The first e-books are a great example of dragging physical limitations into the technical sphere. To increase consumer acceptance of the new technology, the e-book experience was designed to be as much like the book experience as possible. The end product was a book—a book that was functionally no more exceptional than a standard book, even to the point of turning pages. The technology was limited in its scope and provided little improvement over the actual book experience (or none, as some opine). It even brought its own limitations—expense, the need for power, and the dangers of reading in the bathtub! The e-book has since all but disappeared, absorbed into the tablet trend, as any tablet in existence can provide a far richer e-book experience while performing other functions as well.

When higher education ventured into online learning, much the same approach was taken. Educators took their paradigms about the classroom and shifted them into the online modality. When this was done, often the limitations of the classroom carried over, the limitations of technology were added to the mix, but the benefits of technology were not adopted, creating a shallow academic experience. After all, what was an in-person classroom? A synchronous group of 15-25 students, perhaps, an instructor, some lecture component, assigned readings, the submission of papers and perhaps quizzes and tests. Not surprisingly, this was the shape that most online courses took (any many still do today). The classroom paradigm has been transferred online with mixed success. When designed and facilitated well, the limitations are mitigated by a sense of community. As noted by the Illinois Online Network (ION),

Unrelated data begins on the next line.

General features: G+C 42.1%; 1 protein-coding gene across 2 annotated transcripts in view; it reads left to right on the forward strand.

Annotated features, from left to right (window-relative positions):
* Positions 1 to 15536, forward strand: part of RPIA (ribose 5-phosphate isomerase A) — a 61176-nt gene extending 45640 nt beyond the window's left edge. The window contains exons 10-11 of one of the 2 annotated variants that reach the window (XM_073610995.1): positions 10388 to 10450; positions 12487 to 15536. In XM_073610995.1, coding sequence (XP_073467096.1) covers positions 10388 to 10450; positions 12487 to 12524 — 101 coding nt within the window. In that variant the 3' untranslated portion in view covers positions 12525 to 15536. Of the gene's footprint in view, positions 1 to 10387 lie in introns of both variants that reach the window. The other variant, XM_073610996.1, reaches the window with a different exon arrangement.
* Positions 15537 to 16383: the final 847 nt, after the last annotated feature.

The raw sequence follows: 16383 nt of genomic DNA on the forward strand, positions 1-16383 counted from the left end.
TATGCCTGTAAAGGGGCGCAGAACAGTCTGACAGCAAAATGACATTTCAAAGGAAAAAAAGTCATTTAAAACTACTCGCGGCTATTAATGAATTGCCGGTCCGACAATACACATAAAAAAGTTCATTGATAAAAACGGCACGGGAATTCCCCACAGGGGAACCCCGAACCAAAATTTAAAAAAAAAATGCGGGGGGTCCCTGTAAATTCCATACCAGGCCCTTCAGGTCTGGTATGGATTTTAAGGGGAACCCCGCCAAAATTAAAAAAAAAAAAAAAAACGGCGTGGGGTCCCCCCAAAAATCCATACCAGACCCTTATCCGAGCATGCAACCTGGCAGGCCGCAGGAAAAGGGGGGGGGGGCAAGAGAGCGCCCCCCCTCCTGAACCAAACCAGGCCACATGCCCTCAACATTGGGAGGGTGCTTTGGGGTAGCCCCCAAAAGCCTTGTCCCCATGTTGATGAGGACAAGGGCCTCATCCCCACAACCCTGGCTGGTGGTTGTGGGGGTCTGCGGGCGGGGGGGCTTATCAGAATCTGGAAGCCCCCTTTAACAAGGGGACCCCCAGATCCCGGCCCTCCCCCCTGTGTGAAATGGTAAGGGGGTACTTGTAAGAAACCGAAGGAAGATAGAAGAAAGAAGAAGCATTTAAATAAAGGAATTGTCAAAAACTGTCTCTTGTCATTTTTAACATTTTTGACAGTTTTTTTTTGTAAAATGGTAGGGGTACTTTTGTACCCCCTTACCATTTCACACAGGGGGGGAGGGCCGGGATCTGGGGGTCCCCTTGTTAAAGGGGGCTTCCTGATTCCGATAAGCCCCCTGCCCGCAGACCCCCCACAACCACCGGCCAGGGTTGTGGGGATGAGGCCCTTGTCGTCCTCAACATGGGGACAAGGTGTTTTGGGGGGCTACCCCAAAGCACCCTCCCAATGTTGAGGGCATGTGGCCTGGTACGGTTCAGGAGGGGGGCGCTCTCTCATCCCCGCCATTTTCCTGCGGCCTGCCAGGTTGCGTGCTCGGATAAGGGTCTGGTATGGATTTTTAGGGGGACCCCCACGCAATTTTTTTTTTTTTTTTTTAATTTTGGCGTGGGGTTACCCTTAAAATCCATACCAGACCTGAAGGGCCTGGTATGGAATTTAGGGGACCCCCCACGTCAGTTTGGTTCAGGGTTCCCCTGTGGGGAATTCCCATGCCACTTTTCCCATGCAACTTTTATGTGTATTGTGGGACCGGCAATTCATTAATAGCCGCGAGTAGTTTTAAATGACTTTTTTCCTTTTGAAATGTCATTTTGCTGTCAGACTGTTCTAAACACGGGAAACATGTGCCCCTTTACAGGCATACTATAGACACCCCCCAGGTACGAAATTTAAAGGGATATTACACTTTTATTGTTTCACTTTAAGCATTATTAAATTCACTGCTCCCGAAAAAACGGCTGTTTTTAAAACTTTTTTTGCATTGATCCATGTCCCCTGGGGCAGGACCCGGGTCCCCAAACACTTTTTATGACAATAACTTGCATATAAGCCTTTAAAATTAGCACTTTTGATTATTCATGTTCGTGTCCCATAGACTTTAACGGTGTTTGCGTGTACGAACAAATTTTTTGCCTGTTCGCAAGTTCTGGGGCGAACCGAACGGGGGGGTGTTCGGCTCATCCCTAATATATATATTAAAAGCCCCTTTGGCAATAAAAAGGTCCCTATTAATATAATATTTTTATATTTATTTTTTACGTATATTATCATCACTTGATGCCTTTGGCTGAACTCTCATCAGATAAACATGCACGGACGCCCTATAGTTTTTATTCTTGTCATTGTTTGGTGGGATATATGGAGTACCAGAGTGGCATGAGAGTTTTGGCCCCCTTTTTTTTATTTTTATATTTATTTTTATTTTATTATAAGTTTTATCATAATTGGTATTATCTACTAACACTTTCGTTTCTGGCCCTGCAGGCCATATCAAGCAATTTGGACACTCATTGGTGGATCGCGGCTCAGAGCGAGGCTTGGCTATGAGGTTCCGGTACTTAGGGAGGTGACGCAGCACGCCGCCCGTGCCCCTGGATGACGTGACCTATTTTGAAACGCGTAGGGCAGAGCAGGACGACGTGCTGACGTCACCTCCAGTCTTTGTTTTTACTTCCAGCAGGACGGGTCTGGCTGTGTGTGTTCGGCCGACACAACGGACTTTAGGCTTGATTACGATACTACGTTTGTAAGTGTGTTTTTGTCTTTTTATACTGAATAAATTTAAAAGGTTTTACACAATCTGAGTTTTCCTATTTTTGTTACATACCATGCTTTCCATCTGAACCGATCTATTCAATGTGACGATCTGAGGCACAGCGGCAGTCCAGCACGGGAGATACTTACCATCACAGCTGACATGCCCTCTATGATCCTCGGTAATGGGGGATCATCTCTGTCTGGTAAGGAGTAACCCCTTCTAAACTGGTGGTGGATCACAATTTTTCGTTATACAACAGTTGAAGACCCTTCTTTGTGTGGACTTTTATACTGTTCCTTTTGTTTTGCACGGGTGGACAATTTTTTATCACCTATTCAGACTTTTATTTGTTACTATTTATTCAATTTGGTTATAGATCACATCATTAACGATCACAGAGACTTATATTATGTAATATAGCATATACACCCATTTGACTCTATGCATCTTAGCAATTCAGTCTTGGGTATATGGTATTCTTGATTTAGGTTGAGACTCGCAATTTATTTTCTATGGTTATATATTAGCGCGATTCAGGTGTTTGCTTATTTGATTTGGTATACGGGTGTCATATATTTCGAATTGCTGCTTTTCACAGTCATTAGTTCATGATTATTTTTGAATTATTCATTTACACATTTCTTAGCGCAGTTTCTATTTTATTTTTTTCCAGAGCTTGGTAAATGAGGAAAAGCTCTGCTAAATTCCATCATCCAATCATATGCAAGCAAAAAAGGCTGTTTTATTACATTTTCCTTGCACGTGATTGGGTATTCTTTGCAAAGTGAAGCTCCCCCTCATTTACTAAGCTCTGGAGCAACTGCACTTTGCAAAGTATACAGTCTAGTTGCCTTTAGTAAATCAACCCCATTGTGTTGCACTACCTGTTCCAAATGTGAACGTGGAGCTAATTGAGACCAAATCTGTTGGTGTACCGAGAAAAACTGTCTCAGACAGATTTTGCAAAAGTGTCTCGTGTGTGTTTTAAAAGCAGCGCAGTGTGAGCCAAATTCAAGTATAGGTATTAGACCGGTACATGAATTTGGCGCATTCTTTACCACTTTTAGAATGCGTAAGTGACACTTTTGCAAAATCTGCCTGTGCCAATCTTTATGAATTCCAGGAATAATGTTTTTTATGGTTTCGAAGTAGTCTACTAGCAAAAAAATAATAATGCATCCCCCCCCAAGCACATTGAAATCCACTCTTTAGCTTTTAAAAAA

“Online learning has its most promising potential in the high synergy represented by active dialog among the participants, one of the most important sources of learning in a Virtual Classroom. However, in larger classes…the synergy level starts to shift on the learning continuum until it eventually becomes independent study to accommodate the large class. At this point, dialog is limited as well as interaction among participants and the facilitator. The medium is not being used to its greatest potential (source).”

Enter the MOOC.